The price tag for completing the Shoreham plant, which ran well behind schedule, jumped to $1.2 billion by 1977. LILCO blamed most of the cost overruns on increased federal regulations, but outside studies pointed to poor supervision and abusive labor practices as well. The company took over design and construction responsibilities from an outside firm, but costs continued to rise.
The March 1979 accident at the Three Mile Island nuclear reactor in Pennsylvania delayed the NRC's consideration of an operating license for Shoreham. It also stimulated the anti(c)Shoreham faction and crystallized the debate around the evacuation issue. With the threat of a nuclear accident now a demonstrated possibility, the fate of Shoreham was thrown into mainstream politics on Long Island and throughout New York state. Governor Hugh Carey and Nassau County Executive Francis T. Purcell continued to support the project, as did The New York times and Long Island's Newsday. The estimated cost of completing the plant continued to rise, to $4.6 billion by 1986, an increase of more than $1 million a day between 1981 and 1986.
After Three Mile Island, the NRC required all nuclear plant operators to develop an evacuation plan in conjunction with local and state government. Suffolk County officials clashed with LILCO over virtually every aspect of the proposed plan, and eventually the county ended attempts to come to an agreement. One by one, county leaders dropped their support of the plant. County Executive Peter Cohalan, once in favor, changed his mind when he attempted to visit the plant site and found the gates locked. In February 1983 the county's legislature voted 15 to 1 that it believed Suffolk County could not safely be evacuated, a position bolstered by the support of Governor Mario Cuomo. In office only a month, he ordered state officials not to sanction any emergency response plan sponsored by LILCO.
The company's general financial health declined gravely during this crisis. Bond-rating agencies downgraded LILCO's bonds, and bankruptcy became a possibility. Critics accused the company of pushing ahead for an operating license for Shoreham simply to begin charging customers for the construction. Nevertheless, the plant neared completion. In August 1983, however, LILCO discovered cracks in the crankshafts of all three back-up diesel generators, two of which would be needed to shut the plant down in an emergency. The following January, the company's directors voted to withhold payment of $26.2 million in county and local property taxes to protest opposition to the plant. With the crisis at its height, LILCO's president, Wilfred O. Uhl, retired, and its chairman, Charles Pierce, was replaced by board member William J. Catacosinos, a computer-industry entrepreneur with little experience in utilities. Catacosinos commenced a massive austerity program, including cutting 1,000 jobs from a 5,900-member work force, but stood by Shoreham resolutely.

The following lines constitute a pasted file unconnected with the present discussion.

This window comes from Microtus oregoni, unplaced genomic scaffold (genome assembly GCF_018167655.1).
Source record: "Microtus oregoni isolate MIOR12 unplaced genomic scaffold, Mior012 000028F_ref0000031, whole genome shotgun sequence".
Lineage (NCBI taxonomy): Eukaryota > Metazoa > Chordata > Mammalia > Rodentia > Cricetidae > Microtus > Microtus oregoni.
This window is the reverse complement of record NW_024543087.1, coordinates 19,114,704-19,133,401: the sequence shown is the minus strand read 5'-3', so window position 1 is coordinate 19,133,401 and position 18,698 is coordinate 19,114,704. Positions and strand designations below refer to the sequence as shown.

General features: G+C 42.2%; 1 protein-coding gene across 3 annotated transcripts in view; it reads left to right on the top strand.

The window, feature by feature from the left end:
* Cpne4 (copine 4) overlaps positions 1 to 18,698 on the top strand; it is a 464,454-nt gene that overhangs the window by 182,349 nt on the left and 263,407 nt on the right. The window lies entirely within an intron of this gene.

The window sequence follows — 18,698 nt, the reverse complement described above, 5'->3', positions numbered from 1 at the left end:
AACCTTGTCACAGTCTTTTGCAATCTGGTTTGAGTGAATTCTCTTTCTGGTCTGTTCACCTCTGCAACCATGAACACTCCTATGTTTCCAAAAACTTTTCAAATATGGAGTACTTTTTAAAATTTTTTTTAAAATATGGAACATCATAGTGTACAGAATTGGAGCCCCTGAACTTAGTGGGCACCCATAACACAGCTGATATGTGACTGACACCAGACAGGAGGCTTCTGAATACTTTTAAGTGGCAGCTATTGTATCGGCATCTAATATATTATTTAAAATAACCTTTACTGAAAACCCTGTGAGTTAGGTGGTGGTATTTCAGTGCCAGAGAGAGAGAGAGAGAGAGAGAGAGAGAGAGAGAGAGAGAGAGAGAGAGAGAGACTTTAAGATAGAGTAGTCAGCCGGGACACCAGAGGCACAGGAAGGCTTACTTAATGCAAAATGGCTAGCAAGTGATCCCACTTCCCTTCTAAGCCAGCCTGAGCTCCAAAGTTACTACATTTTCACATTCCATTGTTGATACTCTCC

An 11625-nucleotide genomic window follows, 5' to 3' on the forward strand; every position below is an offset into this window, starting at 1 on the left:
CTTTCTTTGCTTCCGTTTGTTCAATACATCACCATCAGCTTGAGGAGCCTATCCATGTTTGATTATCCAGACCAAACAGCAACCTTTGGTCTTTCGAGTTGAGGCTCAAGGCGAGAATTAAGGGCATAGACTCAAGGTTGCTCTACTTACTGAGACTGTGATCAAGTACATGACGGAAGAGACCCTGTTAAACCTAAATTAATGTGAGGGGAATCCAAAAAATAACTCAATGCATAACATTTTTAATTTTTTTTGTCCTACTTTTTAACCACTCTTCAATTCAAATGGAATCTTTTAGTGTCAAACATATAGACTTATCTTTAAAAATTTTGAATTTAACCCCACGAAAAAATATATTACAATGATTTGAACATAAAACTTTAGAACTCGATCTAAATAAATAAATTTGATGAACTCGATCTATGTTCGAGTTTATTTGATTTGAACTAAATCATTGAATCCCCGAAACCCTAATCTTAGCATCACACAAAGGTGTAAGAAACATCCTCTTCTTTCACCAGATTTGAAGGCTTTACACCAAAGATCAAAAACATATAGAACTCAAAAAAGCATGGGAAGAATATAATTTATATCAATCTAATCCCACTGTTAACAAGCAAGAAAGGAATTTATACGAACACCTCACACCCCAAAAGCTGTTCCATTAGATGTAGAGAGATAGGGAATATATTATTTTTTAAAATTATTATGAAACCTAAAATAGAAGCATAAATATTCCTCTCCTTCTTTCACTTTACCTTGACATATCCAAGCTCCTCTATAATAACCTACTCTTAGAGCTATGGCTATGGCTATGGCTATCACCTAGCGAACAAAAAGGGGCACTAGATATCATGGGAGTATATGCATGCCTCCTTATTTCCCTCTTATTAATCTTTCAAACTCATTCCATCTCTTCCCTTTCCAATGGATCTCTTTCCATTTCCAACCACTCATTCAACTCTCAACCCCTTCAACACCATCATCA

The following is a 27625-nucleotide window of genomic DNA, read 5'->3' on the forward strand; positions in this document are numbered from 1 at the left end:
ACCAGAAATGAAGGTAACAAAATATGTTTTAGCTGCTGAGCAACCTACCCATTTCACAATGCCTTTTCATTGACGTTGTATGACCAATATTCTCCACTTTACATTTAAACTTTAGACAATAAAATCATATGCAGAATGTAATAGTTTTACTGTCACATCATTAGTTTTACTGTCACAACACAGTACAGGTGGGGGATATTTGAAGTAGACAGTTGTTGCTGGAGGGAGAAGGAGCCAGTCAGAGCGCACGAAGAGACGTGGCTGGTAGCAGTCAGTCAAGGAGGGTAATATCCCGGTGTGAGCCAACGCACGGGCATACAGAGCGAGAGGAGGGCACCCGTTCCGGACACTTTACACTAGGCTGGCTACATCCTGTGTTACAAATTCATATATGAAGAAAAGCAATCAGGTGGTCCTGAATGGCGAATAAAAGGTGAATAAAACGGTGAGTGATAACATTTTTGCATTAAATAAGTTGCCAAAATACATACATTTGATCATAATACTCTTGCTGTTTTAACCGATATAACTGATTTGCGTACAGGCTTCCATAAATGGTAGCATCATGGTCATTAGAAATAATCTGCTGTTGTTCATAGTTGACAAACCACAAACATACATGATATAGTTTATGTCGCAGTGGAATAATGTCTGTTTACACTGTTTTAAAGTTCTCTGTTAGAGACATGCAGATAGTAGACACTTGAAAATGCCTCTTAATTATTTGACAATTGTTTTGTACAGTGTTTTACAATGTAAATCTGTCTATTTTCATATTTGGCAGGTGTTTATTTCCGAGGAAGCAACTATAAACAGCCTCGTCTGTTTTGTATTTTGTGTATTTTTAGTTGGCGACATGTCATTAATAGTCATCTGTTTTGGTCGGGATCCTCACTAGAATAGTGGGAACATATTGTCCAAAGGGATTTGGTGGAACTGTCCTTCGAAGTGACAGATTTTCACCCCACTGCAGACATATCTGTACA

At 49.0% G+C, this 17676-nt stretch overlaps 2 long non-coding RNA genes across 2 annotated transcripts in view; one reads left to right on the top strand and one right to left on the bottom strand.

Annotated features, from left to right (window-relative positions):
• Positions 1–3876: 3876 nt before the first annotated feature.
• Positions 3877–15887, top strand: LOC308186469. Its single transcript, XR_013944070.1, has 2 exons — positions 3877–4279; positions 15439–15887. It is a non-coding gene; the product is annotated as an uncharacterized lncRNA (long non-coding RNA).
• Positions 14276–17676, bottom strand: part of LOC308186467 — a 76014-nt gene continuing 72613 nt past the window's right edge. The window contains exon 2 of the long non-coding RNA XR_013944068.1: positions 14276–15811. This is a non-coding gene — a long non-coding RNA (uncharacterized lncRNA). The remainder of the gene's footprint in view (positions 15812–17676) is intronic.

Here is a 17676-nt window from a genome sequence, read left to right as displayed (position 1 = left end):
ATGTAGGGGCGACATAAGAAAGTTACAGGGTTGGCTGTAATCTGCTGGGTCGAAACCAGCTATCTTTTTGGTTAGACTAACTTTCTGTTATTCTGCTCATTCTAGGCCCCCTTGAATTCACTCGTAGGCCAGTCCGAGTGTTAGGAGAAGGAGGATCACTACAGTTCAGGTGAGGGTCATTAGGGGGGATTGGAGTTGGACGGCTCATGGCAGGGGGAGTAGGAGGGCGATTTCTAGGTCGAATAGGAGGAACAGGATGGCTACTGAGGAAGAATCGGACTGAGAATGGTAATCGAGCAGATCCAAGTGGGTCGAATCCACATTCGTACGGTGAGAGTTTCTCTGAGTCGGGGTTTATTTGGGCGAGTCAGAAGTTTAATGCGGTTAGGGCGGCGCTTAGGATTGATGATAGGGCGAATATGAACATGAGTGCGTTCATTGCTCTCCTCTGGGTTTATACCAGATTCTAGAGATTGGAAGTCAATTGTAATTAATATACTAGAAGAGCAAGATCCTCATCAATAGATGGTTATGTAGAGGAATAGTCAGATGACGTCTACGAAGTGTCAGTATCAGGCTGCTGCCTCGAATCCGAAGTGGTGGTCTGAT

The fight dragged on, and LILCO persisted against considerable opposition from government, the public, and the local business community. The company completed construction in 1984 without fanfare and repaired the generators, even installing a second back-up set. The NRC in July 1985 approved operation at 5% of capacity, a low-level test prior to final licensing. LILCO's position got a sudden and unexpected boost when Peter Cohalan, fearful of financial ruin for Suffolk County, dropped his opposition in exchange for receipt of the company's back taxes.
The public rejected Cohalan's reversal and paid little heed as LILCO employees simulated a successful evacuation of the area within a 10-mile radius of the plant. Whatever credibility this drill might have engendered, however, had been lost in September 1985, when Hurricane Gloria knocked out electricity to 750,000 customers. LILCO took more than a week to restore power during which time Catacosinos absented himself from Long Island.
Support grew slowly in New York state for a bill to create the Long Island Power Authority (LIPA) to take over LILCO and close Shoreham. Some legislators backed the bill because of LILCO's increasingly high rates; others were convinced by the Soviet nuclear disaster at Chernobyl that nuclear power could never be safe. The bill passed the New York General Assembly on July 3, 1986, and Governor Cuomo signed it.
LILCO placed its hopes for survival as an investor-owned company with the NRC, which decided in 1987 to relax its rule that government had to participate in formulation of a disaster plan. A week later, the state PSC exerted its fiscal leverage for the first time. It denied LILCO's request for an $83 million rate hike and ordered the company and the state to end their deadlock.
After more than a year of intense negotiations, the disputing parties did just that. The PSC endorsed a wide-ranging settlement in April 1989, and LILCO stockholders approved it that June. Under its terms, Shoreham was fully licensed to operate, transferred to LIPA for $1, and closed. LILCO was granted permission for a series of annual rate increases, targeted at 5% per year, for a ten-year period. The company also settled a lawsuit that Suffolk County had brought under the Racketeer Influenced and Corrupt Organizations (RICO) Act, resumed dividend payments, and refinanced its long-term debt. The fuel rods were removed from Shoreham's reactor vessel in August 1989, and the plant stood idle. The cost of absorbing the Shoreham debt pushed LILCO's rates to the highest of any utility in the country.
LILCO seemed to recover some fiscal stability in the wake of the settlement. The price of its common stock rose, and it sold a $1.1 billion offering of debentures. Events in 1990, however, threw the company's future into doubt. Oil prices and inflation rose at rates higher than anticipated, threatening the adequacy of the proposed 5% annual rate increases. As the international situation in the Persian Gulf deteriorated in late 1990 and early 1991, LILCO requested rate hikes for the next three years with certain adjustments that would keep the 5% ceiling intact, thereby forestalling what would likely be another long and divisive controversy.